See also

References

External links

Population density is a measurement of population per unit area or unit volume. It is frequently applied to living organisms, humans in particular.

Biological population densities


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Suburbs are commonly defined as residential areas on the outskirts of a city or large town.[1] Most modern suburbs are commuter towns with many single-family homes.
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Rural areas (also referred to as "the country", countryside) are sparsely settled places away from the influence of large cities. Such areas are distinct from more intensively settled urban and suburban areas, and also from unsettled lands such as outback, American Old West
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city is an urban settlement with a particularly important status which differentiates it from a town.

City is primarily used to designate an urban settlement with a large population. However, city may also indicate a special administrative, legal, or historical status.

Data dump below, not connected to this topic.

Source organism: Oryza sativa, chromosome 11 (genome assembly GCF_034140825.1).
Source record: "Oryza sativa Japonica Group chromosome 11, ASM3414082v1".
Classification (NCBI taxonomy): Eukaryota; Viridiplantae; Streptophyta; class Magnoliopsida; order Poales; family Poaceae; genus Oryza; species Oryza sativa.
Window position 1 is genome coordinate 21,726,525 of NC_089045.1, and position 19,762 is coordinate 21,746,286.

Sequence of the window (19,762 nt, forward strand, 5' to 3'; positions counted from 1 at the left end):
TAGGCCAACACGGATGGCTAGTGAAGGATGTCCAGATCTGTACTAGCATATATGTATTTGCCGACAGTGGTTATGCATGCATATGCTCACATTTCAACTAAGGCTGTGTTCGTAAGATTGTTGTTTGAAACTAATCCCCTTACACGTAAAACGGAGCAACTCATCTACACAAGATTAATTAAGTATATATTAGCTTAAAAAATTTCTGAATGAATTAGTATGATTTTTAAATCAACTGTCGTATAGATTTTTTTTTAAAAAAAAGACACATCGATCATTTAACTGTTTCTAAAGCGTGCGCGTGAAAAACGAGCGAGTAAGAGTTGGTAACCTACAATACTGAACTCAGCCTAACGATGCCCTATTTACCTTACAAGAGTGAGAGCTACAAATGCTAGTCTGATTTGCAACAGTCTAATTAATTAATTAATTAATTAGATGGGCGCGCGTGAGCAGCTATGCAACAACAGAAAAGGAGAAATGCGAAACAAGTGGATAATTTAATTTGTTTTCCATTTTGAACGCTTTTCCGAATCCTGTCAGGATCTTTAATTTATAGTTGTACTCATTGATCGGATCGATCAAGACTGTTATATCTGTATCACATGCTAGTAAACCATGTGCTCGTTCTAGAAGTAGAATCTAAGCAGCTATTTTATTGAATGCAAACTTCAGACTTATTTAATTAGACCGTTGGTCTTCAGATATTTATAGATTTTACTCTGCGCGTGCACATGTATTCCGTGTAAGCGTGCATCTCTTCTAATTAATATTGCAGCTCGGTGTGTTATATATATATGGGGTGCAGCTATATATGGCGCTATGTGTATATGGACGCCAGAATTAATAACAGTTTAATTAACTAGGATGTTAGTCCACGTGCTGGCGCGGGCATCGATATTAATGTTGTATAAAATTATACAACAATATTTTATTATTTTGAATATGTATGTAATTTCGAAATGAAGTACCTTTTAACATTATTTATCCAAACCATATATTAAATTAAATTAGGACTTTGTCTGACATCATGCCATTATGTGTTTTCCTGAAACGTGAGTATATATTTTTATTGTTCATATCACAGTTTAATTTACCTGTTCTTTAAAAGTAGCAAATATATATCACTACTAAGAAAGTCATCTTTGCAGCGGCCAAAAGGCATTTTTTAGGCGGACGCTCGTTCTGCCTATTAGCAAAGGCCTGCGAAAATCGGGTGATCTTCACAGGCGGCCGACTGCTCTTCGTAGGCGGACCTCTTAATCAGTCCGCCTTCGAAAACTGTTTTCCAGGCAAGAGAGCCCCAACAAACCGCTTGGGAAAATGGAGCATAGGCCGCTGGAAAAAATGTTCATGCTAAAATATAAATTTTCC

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town is a community of people ranging from a few hundred to several thousands, although it may be applied loosely even to huge metropolitan areas. Usually, a "town" is thought of as larger than a village but smaller than a "city".
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Urbanization or Urbanisation (see difference in spelling) means the removal of the rural characteristics of a town or area, a process associated with the development of civilisation.
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Population density is a measurement of population per unit area or unit volume. It is frequently applied to living organisms, humans in particular.

Biological population densities